Smart shoes

This invention permits a wearer of this footwear to measure the number and the force of steps that have been taken by the user during a predetermined interval. The wearer can subsequently transfer the step information into a computer for further analysis. In a particular embodiment, the information transfer is accomplished using an inductively coupled data link between the footwear and the computer.

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This invention relates to the electronic monitoring of human physical activity, and in particular to athletic footwear that facilitates such.


Typically, several methods are used to measure the amount of energy expended by an individual during an aerobic workout. The most usual is for the person exercising to keep a steady pace of work for a set amount of time. This results in an indirect measurement of the energy used by the person exercising. Charting the length and intensity of the workout is manual and error-prone. Alternatively, one can use an instrumented machine to directly measure the amount of work that has been done. This type of workout is limited by the configuration of the instrumented machine. These specialized machines are equipped with an on-board microprocessor to monitor a user's activities.

This invention adds an apparatus to the footwear used by the individual to permit a direct measurement of the work performed during an exercise session while permitting a wide variety of styles of exercise to be instrumented. The invention also facilitates the accurate recording of an exercise session by a data transmission facility incorporated into the design. The data transmission is accomplished using a method which permits the data transfer between computer and instrumented footwear to proceed without interfering with other, possible concurrent data transfer sessions.

Athletic footwear has already appeared on the market that has some amount of active electronics built in, an example of this is the athletic shoes that have light emitting diodes ("LED's") that flash when the user walks. This invention adds a processor unit such as a microcontroller or a microprocessor, to each shoe to capture the user's activity and a data transfer coupling to transfer this activity log to a computer (such as a personal computer ("PC")) later use.


FIG. 1A is a bottom view of an athletic shoe incorporating a particular embodiment of the invention;

FIG. 1B is a side view of the athletic shoe shown in FIG. 1A;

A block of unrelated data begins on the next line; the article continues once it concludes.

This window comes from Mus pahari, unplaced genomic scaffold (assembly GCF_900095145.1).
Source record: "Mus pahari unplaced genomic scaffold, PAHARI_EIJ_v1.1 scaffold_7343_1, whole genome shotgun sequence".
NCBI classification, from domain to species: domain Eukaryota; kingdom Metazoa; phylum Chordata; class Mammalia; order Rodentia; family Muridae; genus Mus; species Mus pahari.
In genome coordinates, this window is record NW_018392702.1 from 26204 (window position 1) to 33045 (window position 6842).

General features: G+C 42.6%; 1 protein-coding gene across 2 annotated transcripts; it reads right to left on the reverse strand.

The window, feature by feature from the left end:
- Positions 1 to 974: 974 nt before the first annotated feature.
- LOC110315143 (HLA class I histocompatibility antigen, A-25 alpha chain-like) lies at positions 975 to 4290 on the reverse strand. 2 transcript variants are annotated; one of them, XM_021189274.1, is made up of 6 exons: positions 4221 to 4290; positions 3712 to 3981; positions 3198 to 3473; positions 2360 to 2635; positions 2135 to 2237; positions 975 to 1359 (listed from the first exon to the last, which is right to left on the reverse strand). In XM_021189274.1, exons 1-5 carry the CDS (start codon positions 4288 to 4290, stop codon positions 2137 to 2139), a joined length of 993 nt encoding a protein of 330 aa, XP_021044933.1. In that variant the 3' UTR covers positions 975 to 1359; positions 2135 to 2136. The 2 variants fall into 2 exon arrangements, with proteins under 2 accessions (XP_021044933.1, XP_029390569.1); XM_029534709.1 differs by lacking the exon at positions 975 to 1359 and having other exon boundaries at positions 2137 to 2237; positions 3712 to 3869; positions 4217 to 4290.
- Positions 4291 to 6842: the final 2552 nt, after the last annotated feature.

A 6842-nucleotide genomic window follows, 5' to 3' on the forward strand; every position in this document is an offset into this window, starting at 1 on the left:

FIG. 1C is top view of a transfer mat adapted to accept data from the athletic shoe of FIG. 1A;

FIG. 2 is a table providing a depiction of the dialogue between the personal computer 154 of FIG. 1C and the microcontroller 101 of FIG. 1A;

FIG. 3 is a table providing a list of the basic command/response set supported by the athletic shoe of FIG. 1A;

FIG. 4A is a bottom view of an athletic shoe incorporating a particular embodiment of the invention;

FIG. 4B is a side view of the athletic shoe shown in FIG. 1A;

FIG. 5A is a flow diagram depicting the operations executed upon depressing the monitor reset button on the athletic shoe of FIG. 4A;

FIG. 5B is a flow diagram depicting the operations executed when data is transferred via the inductive loop located within the athletic shoe of FIG. 4A; and

FIG. 5C is a flow diagram depicting the operations executed during the monitoring of pressure via the pressure sensors located within the athletic shoe of FIG. 4A.


FIGS. 1A and 1B show a particular embodiment of the invention. The invention adds an apparatus 100 to the footwear 106 that consists of a microcontroller 101, a set of pressure sensors 104A and 104B, a data transfer coupling 105, a user reset button 102, and a battery 103.

The microcontroller senses the output of the pressure sensor to determine how many and how much force is being exerted on the shoe by the wearer. This information is stored in the microcontrollers on-board memory until it is reset by the user, this data is referred to as the workout data. The user can accomplish this by manually resetting the counter using the reset button on each shoe, or by causing a reset command to be sensed by the microcontrollers inductive interface.